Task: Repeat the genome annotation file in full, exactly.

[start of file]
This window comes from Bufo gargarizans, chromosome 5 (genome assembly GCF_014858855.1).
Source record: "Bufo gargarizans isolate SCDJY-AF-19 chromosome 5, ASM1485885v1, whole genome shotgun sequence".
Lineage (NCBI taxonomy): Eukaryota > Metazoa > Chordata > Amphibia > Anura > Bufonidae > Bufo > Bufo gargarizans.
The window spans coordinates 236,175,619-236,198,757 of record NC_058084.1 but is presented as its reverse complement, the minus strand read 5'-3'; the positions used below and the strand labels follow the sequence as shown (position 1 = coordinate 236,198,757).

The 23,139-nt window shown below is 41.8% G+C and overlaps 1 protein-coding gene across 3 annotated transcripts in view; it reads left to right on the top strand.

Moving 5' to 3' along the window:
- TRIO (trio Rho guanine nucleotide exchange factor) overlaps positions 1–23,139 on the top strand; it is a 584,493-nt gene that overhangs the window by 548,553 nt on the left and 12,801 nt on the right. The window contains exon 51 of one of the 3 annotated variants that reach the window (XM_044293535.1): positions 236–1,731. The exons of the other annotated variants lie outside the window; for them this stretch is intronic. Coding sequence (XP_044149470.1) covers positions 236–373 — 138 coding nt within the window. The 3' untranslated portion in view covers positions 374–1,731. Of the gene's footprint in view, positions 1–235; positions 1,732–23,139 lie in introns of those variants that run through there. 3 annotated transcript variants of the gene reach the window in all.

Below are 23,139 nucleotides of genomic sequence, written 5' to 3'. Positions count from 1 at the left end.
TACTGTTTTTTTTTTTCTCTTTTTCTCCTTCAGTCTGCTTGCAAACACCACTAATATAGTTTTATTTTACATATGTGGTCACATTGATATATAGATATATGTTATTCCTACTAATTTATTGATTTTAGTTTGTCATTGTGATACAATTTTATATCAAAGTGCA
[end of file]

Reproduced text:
This window comes from Bufo gargarizans, chromosome 5 (genome assembly GCF_014858855.1).
Source record: "Bufo gargarizans isolate SCDJY-AF-19 chromosome 5, ASM1485885v1, whole genome shotgun sequence".
Lineage (NCBI taxonomy): Eukaryota > Metazoa > Chordata > Amphibia > Anura > Bufonidae > Bufo > Bufo gargarizans.
The window spans coordinates 236,175,619-236,198,757 of record NC_058084.1 but is presented as its reverse complement, the minus strand read 5'-3'; the positions used below and the strand labels follow the sequence as shown (position 1 = coordinate 236,198,757).

The 23,139-nt window shown below is 41.8% G+C and overlaps 1 protein-coding gene across 3 annotated transcripts in view; it reads left to right on the top strand.

Moving 5' to 3' along the window:
- TRIO (trio Rho guanine nucleotide exchange factor) overlaps positions 1–23,139 on the top strand; it is a 584,493-nt gene that overhangs the window by 548,553 nt on the left and 12,801 nt on the right. The window contains exon 51 of one of the 3 annotated variants that reach the window (XM_044293535.1): positions 236–1,731. The exons of the other annotated variants lie outside the window; for them this stretch is intronic. Coding sequence (XP_044149470.1) covers positions 236–373 — 138 coding nt within the window. The 3' untranslated portion in view covers positions 374–1,731. Of the gene's footprint in view, positions 1–235; positions 1,732–23,139 lie in introns of those variants that run through there. 3 annotated transcript variants of the gene reach the window in all.

Below are 23,139 nucleotides of genomic sequence, written 5' to 3'. Positions count from 1 at the left end.
TACTGTTTTTTTTTTTCTCTTTTTCTCCTTCAGTCTGCTTGCAAACACCACTAATATAGTTTTATTTTACATATGTGGTCACATTGATATATAGATATATGTTATTCCTACTAATTTATTGATTTTAGTTTGTCATTGTGATACAATTTTATATCAAAGTGCA